Here is a sample question for the whole text question, followed by a model answer. You would be expected to write for about 40 minutes for this question.
Write about the character of Mr Birling and his importance to the play.
You may want to consider:
- His views and beliefs at the start of the play
- The way he reacts to the Inspector
- His attitude at the end of the play.
He enjoys talking a lot, making other people listen to him and telling the younger people in the play how to live their lives. For example, just before the Inspector arrives he speaks at length, in a very didactic manner, to Eric and Gerald, explaining how a man should put himself first and not worry about the community and society, as if we ‘were bees in a hive’ This shows us that he does not worry about the position of those less fortunate, or less wealthy than him, and he dismisses people who do think like this as ‘cranks’. Priestley ridicules these beliefs by including within this speech the statement ‘Look at the Titanic! Absolutely unsinkable!’ – when in fact the Titanic sank shortly after the period the play was written in. Mr Birling can be seen as the main representative of a set of beliefs that Priestley sees as responsible for some of the catastrophes of the early 20th century.
Mr Birling’s reaction to the Inspector shows us his concern for status, as he is constantly trying to influence the Inspector by dropping the names of important local policeman and politicians. This shows us how self-important he is and how he thinks that his power and influence can overcome the law. However, the Inspector is not concerned at all by these names, which seriously affects the attitude and behaviour of Mr Birling. He gets angrier and angrier at the Inspector, calling him ‘officious’ and threatening to report him. There is a definite clash of authority and beliefs between the two men, which again can be seen as the clash between the two main ideas of Socialism and Capitalism.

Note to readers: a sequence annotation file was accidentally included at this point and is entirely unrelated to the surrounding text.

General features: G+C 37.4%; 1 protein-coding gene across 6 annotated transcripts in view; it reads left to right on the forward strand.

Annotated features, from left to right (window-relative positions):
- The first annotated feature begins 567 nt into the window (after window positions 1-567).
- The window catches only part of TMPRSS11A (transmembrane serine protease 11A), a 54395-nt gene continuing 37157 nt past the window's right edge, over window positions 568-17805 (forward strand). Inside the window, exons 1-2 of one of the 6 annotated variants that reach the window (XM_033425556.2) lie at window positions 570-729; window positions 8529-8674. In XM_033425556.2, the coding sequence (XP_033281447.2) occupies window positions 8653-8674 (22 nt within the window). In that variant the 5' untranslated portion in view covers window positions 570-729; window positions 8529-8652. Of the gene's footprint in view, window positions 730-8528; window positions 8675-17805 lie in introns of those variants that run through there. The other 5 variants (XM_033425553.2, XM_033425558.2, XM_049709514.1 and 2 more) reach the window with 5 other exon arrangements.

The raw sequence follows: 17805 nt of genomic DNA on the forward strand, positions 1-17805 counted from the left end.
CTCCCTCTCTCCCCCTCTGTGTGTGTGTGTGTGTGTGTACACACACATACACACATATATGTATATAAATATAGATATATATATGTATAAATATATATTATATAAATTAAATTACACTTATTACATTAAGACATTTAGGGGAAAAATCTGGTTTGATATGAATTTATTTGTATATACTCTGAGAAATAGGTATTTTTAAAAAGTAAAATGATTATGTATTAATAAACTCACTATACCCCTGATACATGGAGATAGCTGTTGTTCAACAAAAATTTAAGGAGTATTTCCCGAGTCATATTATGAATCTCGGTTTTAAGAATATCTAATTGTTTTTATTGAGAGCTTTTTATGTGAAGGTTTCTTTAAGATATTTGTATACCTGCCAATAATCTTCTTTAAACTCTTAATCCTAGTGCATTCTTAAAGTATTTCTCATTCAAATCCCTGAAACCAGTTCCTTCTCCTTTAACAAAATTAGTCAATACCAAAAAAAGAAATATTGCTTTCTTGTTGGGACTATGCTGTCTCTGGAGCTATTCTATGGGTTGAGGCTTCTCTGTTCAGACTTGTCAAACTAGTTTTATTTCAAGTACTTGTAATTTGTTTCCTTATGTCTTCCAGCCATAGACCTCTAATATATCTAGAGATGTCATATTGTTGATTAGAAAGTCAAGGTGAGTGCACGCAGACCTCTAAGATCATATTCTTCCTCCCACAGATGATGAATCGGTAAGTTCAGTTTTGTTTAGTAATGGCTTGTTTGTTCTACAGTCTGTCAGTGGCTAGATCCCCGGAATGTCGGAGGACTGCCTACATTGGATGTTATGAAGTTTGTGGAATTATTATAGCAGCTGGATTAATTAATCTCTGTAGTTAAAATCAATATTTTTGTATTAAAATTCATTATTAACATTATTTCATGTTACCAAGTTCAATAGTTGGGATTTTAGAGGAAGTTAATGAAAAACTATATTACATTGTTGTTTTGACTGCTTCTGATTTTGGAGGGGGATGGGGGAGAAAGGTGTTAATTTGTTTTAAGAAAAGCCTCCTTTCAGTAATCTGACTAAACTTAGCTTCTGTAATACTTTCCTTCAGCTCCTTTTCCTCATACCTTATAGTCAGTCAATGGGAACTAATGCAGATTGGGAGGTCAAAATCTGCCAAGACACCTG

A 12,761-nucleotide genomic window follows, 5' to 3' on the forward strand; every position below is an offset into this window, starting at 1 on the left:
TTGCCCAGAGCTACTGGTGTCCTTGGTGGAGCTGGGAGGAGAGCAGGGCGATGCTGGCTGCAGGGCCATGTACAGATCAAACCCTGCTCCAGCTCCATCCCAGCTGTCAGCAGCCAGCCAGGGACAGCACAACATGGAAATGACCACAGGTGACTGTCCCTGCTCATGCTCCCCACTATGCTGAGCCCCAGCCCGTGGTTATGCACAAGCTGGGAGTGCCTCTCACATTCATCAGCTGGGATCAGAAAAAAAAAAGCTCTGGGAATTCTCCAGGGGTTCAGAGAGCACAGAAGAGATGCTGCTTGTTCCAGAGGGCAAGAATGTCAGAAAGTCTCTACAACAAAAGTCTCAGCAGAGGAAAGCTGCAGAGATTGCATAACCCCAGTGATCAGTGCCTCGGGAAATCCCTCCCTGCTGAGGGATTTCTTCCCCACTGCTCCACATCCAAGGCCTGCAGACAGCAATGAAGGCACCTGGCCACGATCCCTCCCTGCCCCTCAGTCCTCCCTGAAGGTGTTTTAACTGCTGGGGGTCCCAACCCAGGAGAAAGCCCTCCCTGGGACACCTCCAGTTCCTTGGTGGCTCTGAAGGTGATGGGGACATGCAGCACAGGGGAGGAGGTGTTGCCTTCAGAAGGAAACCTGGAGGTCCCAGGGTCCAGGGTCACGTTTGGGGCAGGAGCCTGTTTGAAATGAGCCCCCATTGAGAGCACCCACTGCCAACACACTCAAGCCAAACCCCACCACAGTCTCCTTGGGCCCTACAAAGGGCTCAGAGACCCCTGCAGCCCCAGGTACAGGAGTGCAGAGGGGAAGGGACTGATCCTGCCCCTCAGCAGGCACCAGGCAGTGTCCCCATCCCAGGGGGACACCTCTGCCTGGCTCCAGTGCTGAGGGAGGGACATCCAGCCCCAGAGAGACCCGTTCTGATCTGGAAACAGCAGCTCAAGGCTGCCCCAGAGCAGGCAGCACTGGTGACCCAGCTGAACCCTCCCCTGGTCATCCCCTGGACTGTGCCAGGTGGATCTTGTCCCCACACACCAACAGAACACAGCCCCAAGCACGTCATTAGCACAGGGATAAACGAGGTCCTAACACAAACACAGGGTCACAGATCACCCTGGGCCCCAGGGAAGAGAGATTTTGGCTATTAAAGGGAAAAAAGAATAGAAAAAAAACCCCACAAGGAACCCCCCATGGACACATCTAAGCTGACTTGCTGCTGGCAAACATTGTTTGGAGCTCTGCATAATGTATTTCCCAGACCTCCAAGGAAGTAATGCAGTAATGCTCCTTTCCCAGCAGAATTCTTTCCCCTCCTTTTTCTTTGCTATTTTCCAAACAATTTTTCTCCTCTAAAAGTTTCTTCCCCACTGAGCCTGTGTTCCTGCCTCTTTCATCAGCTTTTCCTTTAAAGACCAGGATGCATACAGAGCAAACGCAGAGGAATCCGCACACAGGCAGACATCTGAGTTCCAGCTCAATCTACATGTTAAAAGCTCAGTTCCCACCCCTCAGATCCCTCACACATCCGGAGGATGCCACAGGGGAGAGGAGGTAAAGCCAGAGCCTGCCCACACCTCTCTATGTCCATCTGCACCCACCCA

Finally, Mr Birling’s behaviour at the end of the play shows us that he has not learnt anything at all from the night’s events. At the end of the play, he is less concerned with whether or not he might have been responsible for Eva Smith’s death than whether or not he will be found guilty. He is more concerned that there might be ‘a public scandal’ and that his ‘special reason’ for not wanting a scandal – ie, his knighthood – will be put in danger. He still believes that he can carry on the way he did before, not worrying about other people, sacking the workers in his factory and using his power and influence to ensure nothing is investigated. Therefore, the importance of Mr Birling to the play is to show how strong and unshakeable his beliefs are, but also to show how such beliefs will always end in catastrophe and disaster.